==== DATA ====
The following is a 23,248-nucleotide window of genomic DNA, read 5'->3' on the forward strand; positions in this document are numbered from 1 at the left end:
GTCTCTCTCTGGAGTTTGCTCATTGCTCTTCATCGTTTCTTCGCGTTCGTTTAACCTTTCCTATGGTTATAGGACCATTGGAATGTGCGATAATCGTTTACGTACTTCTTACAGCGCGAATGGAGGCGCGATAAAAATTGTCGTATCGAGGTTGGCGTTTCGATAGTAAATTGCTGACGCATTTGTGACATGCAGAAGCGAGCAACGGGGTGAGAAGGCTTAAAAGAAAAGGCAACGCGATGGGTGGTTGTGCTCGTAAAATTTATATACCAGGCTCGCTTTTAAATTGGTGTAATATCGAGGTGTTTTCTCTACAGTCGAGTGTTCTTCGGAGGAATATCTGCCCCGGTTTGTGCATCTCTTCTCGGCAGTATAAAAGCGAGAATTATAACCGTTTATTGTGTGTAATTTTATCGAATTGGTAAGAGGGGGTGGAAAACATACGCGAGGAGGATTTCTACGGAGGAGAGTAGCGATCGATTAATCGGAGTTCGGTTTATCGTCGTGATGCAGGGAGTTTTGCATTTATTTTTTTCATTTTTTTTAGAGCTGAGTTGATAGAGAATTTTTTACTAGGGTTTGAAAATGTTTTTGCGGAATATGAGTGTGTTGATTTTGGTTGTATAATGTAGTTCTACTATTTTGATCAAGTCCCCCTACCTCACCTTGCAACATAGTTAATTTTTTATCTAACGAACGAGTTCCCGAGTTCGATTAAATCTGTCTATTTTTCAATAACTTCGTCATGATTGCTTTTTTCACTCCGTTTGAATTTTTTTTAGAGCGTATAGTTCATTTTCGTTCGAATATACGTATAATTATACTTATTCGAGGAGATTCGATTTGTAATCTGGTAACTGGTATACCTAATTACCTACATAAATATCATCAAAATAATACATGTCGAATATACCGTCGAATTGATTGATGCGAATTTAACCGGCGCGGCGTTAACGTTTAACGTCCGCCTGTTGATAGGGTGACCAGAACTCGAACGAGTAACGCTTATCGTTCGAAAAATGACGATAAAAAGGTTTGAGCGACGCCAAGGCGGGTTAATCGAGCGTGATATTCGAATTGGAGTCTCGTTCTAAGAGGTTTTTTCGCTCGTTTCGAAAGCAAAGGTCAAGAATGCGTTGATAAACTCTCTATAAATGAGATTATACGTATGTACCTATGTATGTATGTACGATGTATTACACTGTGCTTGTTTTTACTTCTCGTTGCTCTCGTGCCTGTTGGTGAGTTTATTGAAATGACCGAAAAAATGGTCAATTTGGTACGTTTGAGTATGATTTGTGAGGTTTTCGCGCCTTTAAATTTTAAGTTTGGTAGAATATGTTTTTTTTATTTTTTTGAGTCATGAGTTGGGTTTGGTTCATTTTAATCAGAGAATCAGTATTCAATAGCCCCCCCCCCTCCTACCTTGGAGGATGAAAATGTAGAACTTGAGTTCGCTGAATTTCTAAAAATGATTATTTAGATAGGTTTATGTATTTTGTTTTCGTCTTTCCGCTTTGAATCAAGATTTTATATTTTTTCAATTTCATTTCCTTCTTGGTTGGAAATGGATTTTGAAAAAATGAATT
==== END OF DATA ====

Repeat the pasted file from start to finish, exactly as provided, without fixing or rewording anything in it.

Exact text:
The following is a 23,248-nucleotide window of genomic DNA, read 5'->3' on the forward strand; positions in this document are numbered from 1 at the left end:
GTCTCTCTCTGGAGTTTGCTCATTGCTCTTCATCGTTTCTTCGCGTTCGTTTAACCTTTCCTATGGTTATAGGACCATTGGAATGTGCGATAATCGTTTACGTACTTCTTACAGCGCGAATGGAGGCGCGATAAAAATTGTCGTATCGAGGTTGGCGTTTCGATAGTAAATTGCTGACGCATTTGTGACATGCAGAAGCGAGCAACGGGGTGAGAAGGCTTAAAAGAAAAGGCAACGCGATGGGTGGTTGTGCTCGTAAAATTTATATACCAGGCTCGCTTTTAAATTGGTGTAATATCGAGGTGTTTTCTCTACAGTCGAGTGTTCTTCGGAGGAATATCTGCCCCGGTTTGTGCATCTCTTCTCGGCAGTATAAAAGCGAGAATTATAACCGTTTATTGTGTGTAATTTTATCGAATTGGTAAGAGGGGGTGGAAAACATACGCGAGGAGGATTTCTACGGAGGAGAGTAGCGATCGATTAATCGGAGTTCGGTTTATCGTCGTGATGCAGGGAGTTTTGCATTTATTTTTTTCATTTTTTTTAGAGCTGAGTTGATAGAGAATTTTTTACTAGGGTTTGAAAATGTTTTTGCGGAATATGAGTGTGTTGATTTTGGTTGTATAATGTAGTTCTACTATTTTGATCAAGTCCCCCTACCTCACCTTGCAACATAGTTAATTTTTTATCTAACGAACGAGTTCCCGAGTTCGATTAAATCTGTCTATTTTTCAATAACTTCGTCATGATTGCTTTTTTCACTCCGTTTGAATTTTTTTTAGAGCGTATAGTTCATTTTCGTTCGAATATACGTATAATTATACTTATTCGAGGAGATTCGATTTGTAATCTGGTAACTGGTATACCTAATTACCTACATAAATATCATCAAAATAATACATGTCGAATATACCGTCGAATTGATTGATGCGAATTTAACCGGCGCGGCGTTAACGTTTAACGTCCGCCTGTTGATAGGGTGACCAGAACTCGAACGAGTAACGCTTATCGTTCGAAAAATGACGATAAAAAGGTTTGAGCGACGCCAAGGCGGGTTAATCGAGCGTGATATTCGAATTGGAGTCTCGTTCTAAGAGGTTTTTTCGCTCGTTTCGAAAGCAAAGGTCAAGAATGCGTTGATAAACTCTCTATAAATGAGATTATACGTATGTACCTATGTATGTATGTACGATGTATTACACTGTGCTTGTTTTTACTTCTCGTTGCTCTCGTGCCTGTTGGTGAGTTTATTGAAATGACCGAAAAAATGGTCAATTTGGTACGTTTGAGTATGATTTGTGAGGTTTTCGCGCCTTTAAATTTTAAGTTTGGTAGAATATGTTTTTTTTATTTTTTTGAGTCATGAGTTGGGTTTGGTTCATTTTAATCAGAGAATCAGTATTCAATAGCCCCCCCCCCTCCTACCTTGGAGGATGAAAATGTAGAACTTGAGTTCGCTGAATTTCTAAAAATGATTATTTAGATAGGTTTATGTATTTTGTTTTCGTCTTTCCGCTTTGAATCAAGATTTTATATTTTTTCAATTTCATTTCCTTCTTGGTTGGAAATGGATTTTGAAAAAATGAATT